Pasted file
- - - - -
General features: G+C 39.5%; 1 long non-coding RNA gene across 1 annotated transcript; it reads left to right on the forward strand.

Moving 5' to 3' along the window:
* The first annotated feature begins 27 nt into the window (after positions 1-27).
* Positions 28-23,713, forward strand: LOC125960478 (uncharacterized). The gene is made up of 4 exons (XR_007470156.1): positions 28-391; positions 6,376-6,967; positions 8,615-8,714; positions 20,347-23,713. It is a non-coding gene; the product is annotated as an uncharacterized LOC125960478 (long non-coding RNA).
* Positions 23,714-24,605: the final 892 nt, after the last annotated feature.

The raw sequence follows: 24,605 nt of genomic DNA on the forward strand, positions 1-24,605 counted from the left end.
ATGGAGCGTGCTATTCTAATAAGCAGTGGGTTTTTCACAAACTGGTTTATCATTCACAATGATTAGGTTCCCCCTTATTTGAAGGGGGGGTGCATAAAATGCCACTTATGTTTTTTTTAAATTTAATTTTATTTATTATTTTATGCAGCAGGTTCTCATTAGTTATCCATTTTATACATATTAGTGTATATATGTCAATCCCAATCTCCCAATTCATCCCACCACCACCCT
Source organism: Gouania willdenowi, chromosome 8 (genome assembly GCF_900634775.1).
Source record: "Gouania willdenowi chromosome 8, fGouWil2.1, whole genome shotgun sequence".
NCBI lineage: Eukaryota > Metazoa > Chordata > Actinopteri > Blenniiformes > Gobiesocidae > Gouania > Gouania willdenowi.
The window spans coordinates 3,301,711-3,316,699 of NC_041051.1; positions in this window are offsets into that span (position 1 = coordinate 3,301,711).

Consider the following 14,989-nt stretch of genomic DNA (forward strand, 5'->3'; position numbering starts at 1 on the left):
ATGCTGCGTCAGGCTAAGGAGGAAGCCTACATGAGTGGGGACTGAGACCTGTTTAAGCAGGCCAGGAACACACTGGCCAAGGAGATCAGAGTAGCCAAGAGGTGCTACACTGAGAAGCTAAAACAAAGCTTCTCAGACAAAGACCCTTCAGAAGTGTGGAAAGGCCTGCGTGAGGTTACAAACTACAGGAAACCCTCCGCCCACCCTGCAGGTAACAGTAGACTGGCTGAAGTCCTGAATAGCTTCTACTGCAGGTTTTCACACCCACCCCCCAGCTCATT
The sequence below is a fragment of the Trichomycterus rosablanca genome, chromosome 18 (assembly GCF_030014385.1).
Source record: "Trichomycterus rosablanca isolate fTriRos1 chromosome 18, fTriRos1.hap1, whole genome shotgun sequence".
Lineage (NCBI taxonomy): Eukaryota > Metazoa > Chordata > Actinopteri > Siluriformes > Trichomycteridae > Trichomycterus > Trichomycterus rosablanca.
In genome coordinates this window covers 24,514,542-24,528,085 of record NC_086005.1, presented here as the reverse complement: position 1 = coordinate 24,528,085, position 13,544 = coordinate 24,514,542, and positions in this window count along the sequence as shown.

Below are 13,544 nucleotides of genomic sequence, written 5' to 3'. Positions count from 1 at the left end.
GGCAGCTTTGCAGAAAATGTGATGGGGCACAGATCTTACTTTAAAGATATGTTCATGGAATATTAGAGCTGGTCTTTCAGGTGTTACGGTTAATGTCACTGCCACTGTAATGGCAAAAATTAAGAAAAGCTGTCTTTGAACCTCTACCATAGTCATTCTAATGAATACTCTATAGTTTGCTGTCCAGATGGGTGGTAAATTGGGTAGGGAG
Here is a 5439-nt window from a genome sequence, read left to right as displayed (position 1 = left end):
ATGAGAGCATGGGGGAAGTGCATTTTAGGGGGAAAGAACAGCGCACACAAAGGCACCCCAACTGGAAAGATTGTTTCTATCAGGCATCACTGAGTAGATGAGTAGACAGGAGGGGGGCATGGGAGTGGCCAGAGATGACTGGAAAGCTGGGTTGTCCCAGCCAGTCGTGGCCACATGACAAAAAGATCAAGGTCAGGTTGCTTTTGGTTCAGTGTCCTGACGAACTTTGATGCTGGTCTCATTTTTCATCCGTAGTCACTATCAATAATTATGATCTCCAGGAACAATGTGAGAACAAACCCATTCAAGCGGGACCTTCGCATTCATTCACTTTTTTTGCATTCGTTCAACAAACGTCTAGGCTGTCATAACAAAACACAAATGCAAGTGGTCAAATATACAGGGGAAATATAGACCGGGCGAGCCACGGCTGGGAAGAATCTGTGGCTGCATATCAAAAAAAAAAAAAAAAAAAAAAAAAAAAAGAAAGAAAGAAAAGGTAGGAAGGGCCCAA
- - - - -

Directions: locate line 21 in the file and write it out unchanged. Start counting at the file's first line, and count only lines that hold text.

ATGAGAGCATGGGGGAAGTGCATTTTAGGGGGAAAGAACAGCGCACACAAAGGCACCCCAACTGGAAAGATTGTTTCTATCAGGCATCACTGAGTAGATGAGTAGACAGGAGGGGGGCATGGGAGTGGCCAGAGATGACTGGAAAGCTGGGTTGTCCCAGCCAGTCGTGGCCACATGACAAAAAGATCAAGGTCAGGTTGCTTTTGGTTCAGTGTCCTGACGAACTTTGATGCTGGTCTCATTTTTCATCCGTAGTCACTATCAATAATTATGATCTCCAGGAACAATGTGAGAACAAACCCATTCAAGCGGGACCTTCGCATTCATTCACTTTTTTTGCATTCGTTCAACAAACGTCTAGGCTGTCATAACAAAACACAAATGCAAGTGGTCAAATATACAGGGGAAATATAGACCGGGCGAGCCACGGCTGGGAAGAATCTGTGGCTGCATATCAAAAAAAAAAAAAAAAAAAAAAAAAAAAAGAAAGAAAGAAAAGGTAGGAAGGGCCCAA